On August 7, the Washington Legislative Sportsmen’s Caucus in partnership with the Congressional Sportsmen’s Foundation (CSF) hosted a successful launch of their inaugural Columbia River Fishing Trip. Over 20 bipartisan legislators from across the state came together in Kalama, Washington for a morning of fishing and camaraderie, followed by a luncheon sponsored by the Washington Coastal Conservation Association (CCA).
Held at the Port of Kalama, the event was also attended by representatives from the Washington Department of Fish and Wildlife, CCA, Hatchery Wild Coexist, the Nisqually Tribe, Gary Loomis of G.Loomis, and other area organizations. CSF’s Pacific States Assistant Manager Keely Hopkins was also in attendance and provided welcoming remarks at the luncheon.
“The fishing event was a total success in highlighting the need to enhance salmon runs in Washington,” said Co-Chair Senator Phil Fortunato. “While it was a successful fishing event it was less successful on catching with only 3 salmon being caught. The real highlight of the event was the luncheon presentations, especially about the predation of the salmon runs by seal, sea lions and migratory birds.”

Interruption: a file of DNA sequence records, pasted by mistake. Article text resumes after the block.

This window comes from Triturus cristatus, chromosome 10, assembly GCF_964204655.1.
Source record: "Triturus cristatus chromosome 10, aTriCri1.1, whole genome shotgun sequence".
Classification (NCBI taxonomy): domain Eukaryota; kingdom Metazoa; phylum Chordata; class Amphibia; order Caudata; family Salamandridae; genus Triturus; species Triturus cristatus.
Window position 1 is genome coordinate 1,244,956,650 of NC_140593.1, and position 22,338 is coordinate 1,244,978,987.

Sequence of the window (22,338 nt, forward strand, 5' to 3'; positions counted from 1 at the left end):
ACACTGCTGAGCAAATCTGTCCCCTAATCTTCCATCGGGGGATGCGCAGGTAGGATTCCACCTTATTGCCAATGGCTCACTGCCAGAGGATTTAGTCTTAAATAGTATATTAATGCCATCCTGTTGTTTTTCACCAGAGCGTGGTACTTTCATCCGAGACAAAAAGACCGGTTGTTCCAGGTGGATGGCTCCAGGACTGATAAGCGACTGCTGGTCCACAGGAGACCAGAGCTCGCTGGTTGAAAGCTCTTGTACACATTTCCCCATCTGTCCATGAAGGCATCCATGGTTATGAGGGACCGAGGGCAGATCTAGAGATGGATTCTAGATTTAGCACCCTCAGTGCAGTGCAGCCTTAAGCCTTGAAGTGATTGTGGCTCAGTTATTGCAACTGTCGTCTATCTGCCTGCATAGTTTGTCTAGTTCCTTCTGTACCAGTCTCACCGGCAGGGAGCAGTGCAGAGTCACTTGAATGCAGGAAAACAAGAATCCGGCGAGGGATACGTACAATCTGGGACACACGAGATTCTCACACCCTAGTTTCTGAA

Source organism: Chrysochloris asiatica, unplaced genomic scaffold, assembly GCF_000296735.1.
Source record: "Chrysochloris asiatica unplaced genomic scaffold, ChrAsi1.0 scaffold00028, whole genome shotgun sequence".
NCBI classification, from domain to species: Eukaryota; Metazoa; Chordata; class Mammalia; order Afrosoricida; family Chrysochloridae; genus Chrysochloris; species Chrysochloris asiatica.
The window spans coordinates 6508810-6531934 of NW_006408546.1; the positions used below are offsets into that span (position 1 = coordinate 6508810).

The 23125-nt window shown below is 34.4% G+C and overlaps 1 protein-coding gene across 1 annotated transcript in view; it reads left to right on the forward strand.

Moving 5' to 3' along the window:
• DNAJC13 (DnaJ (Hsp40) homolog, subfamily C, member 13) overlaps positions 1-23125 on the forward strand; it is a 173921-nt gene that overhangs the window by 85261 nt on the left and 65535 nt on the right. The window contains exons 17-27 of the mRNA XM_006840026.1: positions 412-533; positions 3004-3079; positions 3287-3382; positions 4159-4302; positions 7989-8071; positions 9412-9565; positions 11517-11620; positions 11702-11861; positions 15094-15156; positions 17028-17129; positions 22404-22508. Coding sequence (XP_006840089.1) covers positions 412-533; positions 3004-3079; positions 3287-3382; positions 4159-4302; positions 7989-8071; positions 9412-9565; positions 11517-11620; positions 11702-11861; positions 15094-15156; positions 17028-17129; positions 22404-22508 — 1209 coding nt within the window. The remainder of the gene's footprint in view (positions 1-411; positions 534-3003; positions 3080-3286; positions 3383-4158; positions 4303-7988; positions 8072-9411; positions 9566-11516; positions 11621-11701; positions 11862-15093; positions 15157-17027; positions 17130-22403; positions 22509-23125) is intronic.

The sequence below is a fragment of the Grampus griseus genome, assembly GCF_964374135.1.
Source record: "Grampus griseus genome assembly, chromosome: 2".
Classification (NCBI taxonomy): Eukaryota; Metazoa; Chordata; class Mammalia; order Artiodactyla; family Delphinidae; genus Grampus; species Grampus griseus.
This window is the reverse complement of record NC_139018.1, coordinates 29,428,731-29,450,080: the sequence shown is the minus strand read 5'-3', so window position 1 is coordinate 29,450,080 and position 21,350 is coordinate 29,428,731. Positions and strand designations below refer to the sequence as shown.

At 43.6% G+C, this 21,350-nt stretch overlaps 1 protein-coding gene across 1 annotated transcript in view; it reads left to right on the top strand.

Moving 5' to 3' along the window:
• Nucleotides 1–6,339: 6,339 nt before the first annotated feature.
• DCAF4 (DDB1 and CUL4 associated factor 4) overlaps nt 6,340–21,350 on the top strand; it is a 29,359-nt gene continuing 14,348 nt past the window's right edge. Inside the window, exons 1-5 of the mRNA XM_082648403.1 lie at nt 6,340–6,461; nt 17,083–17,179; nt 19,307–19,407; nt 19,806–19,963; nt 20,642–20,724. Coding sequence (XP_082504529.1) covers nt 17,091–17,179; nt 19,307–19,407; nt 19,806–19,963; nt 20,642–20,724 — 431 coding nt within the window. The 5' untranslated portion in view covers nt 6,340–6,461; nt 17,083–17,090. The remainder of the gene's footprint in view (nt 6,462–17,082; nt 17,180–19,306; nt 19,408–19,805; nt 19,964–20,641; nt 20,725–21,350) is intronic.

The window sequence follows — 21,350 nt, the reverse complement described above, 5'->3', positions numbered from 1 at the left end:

The Washington Legislative Sportsmen’s Caucus is also hosting a second Columbia River Fishing trip on August 16 in Kennewick for legislators residing in the eastern part of the state.
“Thank you to the Congressional Sportsmen’s Foundation for helping to put this event together and for their work to highlight Washington’s hunting, fishing and outdoor activities,” said Co-Chair Representative Brad Klippert.
The Evergreen State is home to over 800,000 fishing and hunting license holders, with fishing license sales alone generating over $34 million dollars annually for the Washington Department of Fish and Wildlife in support of their mission to preserve and protect fish and ecosystems, while also providing sustainable fishing opportunities.
Studies conducted at both the state and federal level have found that the number of hunters and trappers have been on a generally declining trend over the past several decades. To increase recruitment, retention, and reactivation (R3) of hunters and trappers, which initiative do you think would have the greatest impact?